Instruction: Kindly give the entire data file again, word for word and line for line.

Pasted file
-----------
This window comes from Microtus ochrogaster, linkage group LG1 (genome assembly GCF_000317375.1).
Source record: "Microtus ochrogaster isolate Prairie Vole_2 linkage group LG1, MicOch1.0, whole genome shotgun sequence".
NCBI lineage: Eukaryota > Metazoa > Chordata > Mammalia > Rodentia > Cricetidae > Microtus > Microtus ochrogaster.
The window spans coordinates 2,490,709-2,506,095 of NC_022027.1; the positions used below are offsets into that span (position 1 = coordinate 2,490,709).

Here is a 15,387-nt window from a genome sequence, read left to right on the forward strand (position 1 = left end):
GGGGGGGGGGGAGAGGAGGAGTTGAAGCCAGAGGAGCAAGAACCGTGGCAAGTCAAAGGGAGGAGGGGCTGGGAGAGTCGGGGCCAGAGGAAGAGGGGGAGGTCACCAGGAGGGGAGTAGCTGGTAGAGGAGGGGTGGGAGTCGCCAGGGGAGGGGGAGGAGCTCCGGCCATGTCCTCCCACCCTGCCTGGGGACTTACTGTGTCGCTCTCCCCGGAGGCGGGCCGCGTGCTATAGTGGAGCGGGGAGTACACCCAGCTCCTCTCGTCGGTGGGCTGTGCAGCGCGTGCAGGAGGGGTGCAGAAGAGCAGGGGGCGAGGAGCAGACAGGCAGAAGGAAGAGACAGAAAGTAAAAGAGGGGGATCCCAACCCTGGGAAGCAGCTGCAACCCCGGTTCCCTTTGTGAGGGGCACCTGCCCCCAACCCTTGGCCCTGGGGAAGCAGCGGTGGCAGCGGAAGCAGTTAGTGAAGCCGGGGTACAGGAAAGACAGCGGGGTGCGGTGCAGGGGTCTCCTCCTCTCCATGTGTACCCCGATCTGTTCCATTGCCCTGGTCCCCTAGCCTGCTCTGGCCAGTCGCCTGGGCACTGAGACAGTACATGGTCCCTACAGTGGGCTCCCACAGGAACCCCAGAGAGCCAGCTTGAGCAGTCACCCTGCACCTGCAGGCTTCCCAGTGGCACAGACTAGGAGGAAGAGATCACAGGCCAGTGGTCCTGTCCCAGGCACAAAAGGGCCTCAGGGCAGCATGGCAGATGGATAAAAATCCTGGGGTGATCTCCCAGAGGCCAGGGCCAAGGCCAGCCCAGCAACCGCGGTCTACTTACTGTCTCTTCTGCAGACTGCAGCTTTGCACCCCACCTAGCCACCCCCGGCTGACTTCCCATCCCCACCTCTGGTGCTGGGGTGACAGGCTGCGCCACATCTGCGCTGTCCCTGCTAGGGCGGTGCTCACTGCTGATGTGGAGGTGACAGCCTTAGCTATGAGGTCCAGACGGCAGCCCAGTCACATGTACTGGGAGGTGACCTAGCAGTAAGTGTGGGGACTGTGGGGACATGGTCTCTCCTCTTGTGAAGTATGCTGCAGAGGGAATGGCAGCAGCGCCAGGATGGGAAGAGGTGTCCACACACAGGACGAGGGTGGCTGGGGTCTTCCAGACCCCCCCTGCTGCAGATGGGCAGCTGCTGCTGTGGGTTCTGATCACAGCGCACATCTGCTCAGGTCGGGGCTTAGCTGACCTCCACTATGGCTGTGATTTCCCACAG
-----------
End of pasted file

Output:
This window comes from Microtus ochrogaster, linkage group LG1 (genome assembly GCF_000317375.1).
Source record: "Microtus ochrogaster isolate Prairie Vole_2 linkage group LG1, MicOch1.0, whole genome shotgun sequence".
NCBI lineage: Eukaryota > Metazoa > Chordata > Mammalia > Rodentia > Cricetidae > Microtus > Microtus ochrogaster.
The window spans coordinates 2,490,709-2,506,095 of NC_022027.1; the positions used below are offsets into that span (position 1 = coordinate 2,490,709).

Here is a 15,387-nt window from a genome sequence, read left to right on the forward strand (position 1 = left end):
GGGGGGGGGGGAGAGGAGGAGTTGAAGCCAGAGGAGCAAGAACCGTGGCAAGTCAAAGGGAGGAGGGGCTGGGAGAGTCGGGGCCAGAGGAAGAGGGGGAGGTCACCAGGAGGGGAGTAGCTGGTAGAGGAGGGGTGGGAGTCGCCAGGGGAGGGGGAGGAGCTCCGGCCATGTCCTCCCACCCTGCCTGGGGACTTACTGTGTCGCTCTCCCCGGAGGCGGGCCGCGTGCTATAGTGGAGCGGGGAGTACACCCAGCTCCTCTCGTCGGTGGGCTGTGCAGCGCGTGCAGGAGGGGTGCAGAAGAGCAGGGGGCGAGGAGCAGACAGGCAGAAGGAAGAGACAGAAAGTAAAAGAGGGGGATCCCAACCCTGGGAAGCAGCTGCAACCCCGGTTCCCTTTGTGAGGGGCACCTGCCCCCAACCCTTGGCCCTGGGGAAGCAGCGGTGGCAGCGGAAGCAGTTAGTGAAGCCGGGGTACAGGAAAGACAGCGGGGTGCGGTGCAGGGGTCTCCTCCTCTCCATGTGTACCCCGATCTGTTCCATTGCCCTGGTCCCCTAGCCTGCTCTGGCCAGTCGCCTGGGCACTGAGACAGTACATGGTCCCTACAGTGGGCTCCCACAGGAACCCCAGAGAGCCAGCTTGAGCAGTCACCCTGCACCTGCAGGCTTCCCAGTGGCACAGACTAGGAGGAAGAGATCACAGGCCAGTGGTCCTGTCCCAGGCACAAAAGGGCCTCAGGGCAGCATGGCAGATGGATAAAAATCCTGGGGTGATCTCCCAGAGGCCAGGGCCAAGGCCAGCCCAGCAACCGCGGTCTACTTACTGTCTCTTCTGCAGACTGCAGCTTTGCACCCCACCTAGCCACCCCCGGCTGACTTCCCATCCCCACCTCTGGTGCTGGGGTGACAGGCTGCGCCACATCTGCGCTGTCCCTGCTAGGGCGGTGCTCACTGCTGATGTGGAGGTGACAGCCTTAGCTATGAGGTCCAGACGGCAGCCCAGTCACATGTACTGGGAGGTGACCTAGCAGTAAGTGTGGGGACTGTGGGGACATGGTCTCTCCTCTTGTGAAGTATGCTGCAGAGGGAATGGCAGCAGCGCCAGGATGGGAAGAGGTGTCCACACACAGGACGAGGGTGGCTGGGGTCTTCCAGACCCCCCCTGCTGCAGATGGGCAGCTGCTGCTGTGGGTTCTGATCACAGCGCACATCTGCTCAGGTCGGGGCTTAGCTGACCTCCACTATGGCTGTGATTTCCCACAG